"They put the boys into the Anvil mining truck. They came for my dad. I asked them 'where are you taking him?' and they didn't answer." The Australian mining company trucks had come roaring into the African village and disgorged over 100 heavily armed government soldiers. The rebels, protesting at the way the Australian company was mining the Congolese silver and copper without giving anything back to the local community, had already surrendered. But their looting of food and fuel from the Anvil Mining depot at Kilwa could not go unanswered. The Australians flew in the government troops, loaded them onto their trucks and then stood back while they rounded up the rebellion's 'sympathisers'. "We started running but the soldiers caught and searched our belongings, they arrested my dad and two other boys," said Albert Kitanika. The soldiers refused to say where they were taking his father. "They took him 50 metres down the road where they shot and stabbed him to death." A United Nations investigation found Mr Kitanika was one of at least 100 people summarily executed in the government operation in 2004.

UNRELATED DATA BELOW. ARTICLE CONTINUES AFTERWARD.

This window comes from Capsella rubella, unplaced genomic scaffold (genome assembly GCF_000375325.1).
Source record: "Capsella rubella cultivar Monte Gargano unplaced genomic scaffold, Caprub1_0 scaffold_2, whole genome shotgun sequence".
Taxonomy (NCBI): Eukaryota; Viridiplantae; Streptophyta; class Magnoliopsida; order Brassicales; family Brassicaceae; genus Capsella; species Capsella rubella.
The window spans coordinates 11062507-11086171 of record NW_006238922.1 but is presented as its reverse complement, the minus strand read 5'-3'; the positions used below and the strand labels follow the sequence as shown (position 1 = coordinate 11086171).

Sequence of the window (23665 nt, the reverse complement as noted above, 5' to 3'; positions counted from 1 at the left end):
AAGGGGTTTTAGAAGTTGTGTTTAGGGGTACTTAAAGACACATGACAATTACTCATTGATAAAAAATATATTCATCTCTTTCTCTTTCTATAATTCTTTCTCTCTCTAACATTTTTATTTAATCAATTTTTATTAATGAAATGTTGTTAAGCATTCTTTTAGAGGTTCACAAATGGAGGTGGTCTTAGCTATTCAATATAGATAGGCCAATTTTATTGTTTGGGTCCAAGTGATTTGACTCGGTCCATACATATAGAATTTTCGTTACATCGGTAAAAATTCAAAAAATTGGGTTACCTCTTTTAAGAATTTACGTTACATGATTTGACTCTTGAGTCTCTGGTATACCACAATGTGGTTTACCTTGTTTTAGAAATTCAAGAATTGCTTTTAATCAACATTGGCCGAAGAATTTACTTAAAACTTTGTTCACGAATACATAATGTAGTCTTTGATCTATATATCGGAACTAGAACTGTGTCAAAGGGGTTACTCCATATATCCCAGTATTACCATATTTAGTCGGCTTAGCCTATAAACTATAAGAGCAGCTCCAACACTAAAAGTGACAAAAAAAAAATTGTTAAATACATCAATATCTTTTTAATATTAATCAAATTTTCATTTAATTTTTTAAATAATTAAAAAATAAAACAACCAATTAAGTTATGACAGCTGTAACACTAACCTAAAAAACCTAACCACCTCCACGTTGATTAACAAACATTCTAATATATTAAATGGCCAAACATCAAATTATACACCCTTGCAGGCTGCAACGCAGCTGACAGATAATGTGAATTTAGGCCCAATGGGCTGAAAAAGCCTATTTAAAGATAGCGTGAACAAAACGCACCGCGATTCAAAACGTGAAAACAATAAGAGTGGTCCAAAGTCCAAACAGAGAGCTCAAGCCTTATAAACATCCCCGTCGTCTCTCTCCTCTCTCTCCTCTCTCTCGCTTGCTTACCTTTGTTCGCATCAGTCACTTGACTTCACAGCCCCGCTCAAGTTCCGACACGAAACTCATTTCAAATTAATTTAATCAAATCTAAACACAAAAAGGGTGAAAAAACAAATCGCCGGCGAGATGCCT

Afterwards the Australian company issued a press release praising the government for its rapid response. Asked about its role in transporting the troops, Anvil's chief executive officer Bill Turner said: "So what". Mining is a dirty business. This book reveals that the real dirt lies in the boardrooms of some of Australia's biggest companies. The United Nations named Katumba Mwanke, an adviser to Congo President Joseph Kabila, as one of the people responsible for the illegal exploitation of Congo's natural wealth. Anvil Mining put Mr Mwanke on the board of directors for three years. The Australian company has steadfastly refused to sign the Extractive Industries Transparency Initiative, designed to prevent dodgy deals, and is instead considering a tie-up with British mining company Trafigura, which is responsible for one of the worst pollution scandals in recent history.